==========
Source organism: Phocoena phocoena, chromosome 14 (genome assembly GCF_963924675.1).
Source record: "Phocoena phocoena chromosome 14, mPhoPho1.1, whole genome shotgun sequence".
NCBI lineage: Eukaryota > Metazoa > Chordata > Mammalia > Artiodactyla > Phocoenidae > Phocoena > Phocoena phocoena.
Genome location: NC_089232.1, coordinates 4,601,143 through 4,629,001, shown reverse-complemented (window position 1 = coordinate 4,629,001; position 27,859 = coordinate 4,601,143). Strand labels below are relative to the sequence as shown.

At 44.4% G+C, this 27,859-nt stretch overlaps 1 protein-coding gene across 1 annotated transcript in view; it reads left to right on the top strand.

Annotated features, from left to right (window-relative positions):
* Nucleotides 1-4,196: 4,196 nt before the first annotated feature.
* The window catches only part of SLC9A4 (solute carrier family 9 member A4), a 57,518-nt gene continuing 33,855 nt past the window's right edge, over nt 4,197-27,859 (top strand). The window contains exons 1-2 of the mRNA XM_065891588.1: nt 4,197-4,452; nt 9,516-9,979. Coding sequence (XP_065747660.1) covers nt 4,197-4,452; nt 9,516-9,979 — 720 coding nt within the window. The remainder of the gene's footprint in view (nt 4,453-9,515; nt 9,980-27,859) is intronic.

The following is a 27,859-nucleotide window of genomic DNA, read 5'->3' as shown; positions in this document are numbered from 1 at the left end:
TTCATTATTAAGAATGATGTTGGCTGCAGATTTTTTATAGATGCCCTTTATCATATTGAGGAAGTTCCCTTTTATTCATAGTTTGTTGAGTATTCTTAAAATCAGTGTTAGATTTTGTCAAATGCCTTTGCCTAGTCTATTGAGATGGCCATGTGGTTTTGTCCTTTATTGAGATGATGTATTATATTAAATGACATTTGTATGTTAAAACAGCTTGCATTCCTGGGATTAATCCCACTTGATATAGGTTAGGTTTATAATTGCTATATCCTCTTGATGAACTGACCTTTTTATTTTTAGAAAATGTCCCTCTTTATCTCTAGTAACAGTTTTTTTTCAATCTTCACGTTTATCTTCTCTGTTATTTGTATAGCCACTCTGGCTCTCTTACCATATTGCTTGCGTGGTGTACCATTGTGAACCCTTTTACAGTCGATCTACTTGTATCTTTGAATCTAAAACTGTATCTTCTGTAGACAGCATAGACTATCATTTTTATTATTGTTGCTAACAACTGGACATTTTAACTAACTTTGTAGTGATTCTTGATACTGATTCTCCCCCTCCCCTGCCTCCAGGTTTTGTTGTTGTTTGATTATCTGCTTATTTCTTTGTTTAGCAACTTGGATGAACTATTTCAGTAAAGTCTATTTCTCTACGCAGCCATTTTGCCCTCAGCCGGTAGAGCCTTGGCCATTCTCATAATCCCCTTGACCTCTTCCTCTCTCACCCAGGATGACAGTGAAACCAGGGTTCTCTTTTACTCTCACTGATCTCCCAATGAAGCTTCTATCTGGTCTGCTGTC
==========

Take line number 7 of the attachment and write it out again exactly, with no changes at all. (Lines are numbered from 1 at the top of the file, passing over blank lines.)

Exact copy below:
* Nucleotides 1-4,196: 4,196 nt before the first annotated feature.